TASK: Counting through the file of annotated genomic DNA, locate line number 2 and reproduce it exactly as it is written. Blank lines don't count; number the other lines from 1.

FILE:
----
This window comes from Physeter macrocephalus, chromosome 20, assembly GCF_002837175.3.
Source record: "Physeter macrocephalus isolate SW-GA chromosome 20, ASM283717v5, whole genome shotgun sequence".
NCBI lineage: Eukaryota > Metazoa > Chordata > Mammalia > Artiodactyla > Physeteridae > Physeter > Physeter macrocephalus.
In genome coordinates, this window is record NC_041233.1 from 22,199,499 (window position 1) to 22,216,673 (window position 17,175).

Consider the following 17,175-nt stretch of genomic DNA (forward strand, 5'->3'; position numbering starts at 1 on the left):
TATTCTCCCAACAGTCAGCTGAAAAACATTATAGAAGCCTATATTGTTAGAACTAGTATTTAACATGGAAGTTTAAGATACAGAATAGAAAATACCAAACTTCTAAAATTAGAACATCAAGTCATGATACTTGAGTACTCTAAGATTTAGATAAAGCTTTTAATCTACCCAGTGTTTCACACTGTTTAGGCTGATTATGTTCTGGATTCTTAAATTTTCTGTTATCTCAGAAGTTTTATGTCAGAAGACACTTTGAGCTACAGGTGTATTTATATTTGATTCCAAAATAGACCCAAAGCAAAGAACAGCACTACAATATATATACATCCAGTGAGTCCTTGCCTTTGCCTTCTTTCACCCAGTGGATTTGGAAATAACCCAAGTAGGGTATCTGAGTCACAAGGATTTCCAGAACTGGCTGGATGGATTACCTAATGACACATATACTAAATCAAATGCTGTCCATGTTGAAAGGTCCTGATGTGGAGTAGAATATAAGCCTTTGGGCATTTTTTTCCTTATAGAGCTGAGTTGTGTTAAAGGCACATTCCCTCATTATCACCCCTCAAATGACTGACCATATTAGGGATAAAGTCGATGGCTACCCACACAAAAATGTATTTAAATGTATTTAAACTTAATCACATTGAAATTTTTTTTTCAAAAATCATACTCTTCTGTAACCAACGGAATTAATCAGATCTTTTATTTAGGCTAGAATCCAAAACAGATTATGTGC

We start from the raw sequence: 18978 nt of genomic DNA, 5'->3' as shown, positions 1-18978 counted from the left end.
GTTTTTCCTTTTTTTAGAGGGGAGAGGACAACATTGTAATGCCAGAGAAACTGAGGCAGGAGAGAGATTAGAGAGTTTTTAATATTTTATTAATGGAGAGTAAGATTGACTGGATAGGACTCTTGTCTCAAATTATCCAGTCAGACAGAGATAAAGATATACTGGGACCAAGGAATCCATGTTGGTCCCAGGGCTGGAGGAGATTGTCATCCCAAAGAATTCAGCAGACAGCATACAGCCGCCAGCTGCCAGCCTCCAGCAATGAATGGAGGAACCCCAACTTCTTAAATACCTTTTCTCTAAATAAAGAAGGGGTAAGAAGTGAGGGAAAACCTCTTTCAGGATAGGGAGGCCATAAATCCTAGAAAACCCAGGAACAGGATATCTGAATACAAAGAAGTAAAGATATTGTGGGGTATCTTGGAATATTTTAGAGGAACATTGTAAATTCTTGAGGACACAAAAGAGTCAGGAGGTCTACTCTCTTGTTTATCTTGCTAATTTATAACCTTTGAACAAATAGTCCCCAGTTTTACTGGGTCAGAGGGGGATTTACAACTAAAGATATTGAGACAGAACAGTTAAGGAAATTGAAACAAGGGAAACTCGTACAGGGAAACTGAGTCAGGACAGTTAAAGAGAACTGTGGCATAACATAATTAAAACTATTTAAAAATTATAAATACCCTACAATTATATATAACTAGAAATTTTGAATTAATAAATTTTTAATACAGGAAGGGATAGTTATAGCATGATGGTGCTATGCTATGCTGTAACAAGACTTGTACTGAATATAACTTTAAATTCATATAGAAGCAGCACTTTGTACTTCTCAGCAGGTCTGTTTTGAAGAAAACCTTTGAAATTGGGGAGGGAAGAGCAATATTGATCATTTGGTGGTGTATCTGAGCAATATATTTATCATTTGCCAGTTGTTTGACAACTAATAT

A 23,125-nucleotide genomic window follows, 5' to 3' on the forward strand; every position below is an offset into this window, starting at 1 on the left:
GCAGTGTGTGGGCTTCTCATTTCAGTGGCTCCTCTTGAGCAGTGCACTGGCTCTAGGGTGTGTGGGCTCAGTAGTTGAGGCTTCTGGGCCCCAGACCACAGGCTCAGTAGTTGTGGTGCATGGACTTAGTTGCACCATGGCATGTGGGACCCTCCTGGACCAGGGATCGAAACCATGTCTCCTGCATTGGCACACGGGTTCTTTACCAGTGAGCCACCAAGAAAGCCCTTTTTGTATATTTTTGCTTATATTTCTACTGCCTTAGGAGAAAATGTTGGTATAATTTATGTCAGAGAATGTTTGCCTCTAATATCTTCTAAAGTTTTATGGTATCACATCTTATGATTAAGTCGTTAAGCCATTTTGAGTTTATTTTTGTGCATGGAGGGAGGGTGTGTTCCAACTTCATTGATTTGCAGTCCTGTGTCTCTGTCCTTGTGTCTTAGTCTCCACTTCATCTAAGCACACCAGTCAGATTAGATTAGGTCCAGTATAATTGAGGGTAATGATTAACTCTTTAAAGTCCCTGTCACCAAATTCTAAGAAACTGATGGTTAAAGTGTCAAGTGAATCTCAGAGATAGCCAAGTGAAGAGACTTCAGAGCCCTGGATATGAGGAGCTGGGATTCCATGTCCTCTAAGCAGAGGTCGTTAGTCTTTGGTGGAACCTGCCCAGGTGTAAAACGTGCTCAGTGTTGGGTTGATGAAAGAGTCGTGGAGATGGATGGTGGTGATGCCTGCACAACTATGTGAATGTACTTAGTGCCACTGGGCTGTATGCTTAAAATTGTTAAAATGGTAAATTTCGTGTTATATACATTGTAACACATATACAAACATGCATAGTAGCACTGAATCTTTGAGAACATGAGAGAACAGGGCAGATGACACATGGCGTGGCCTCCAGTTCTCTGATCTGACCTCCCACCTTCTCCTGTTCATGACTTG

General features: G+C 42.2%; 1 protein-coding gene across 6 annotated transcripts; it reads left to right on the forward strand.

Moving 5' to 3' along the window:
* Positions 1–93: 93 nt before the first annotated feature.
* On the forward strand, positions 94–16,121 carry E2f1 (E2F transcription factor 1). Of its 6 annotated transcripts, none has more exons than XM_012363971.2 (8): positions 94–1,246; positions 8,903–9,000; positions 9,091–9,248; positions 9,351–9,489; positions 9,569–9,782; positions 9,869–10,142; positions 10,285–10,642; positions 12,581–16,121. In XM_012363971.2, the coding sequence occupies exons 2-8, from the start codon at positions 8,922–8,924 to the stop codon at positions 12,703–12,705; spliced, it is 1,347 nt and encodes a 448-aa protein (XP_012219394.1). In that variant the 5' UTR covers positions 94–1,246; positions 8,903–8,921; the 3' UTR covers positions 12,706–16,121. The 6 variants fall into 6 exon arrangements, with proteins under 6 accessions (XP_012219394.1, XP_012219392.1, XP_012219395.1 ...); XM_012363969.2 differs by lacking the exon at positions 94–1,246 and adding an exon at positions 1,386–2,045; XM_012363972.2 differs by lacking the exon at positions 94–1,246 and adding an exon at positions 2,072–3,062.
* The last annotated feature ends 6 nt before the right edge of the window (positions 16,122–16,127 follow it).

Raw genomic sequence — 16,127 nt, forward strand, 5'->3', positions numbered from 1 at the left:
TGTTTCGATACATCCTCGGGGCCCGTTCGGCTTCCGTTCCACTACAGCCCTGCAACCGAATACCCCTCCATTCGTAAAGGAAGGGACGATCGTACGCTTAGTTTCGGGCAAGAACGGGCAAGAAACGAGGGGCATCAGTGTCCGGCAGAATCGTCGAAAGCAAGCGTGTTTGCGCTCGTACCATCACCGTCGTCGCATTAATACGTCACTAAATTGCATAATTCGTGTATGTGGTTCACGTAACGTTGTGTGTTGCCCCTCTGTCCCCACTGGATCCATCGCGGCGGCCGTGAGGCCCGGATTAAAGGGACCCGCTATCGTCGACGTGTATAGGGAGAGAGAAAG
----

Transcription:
Source record: "Physeter macrocephalus isolate SW-GA chromosome 20, ASM283717v5, whole genome shotgun sequence".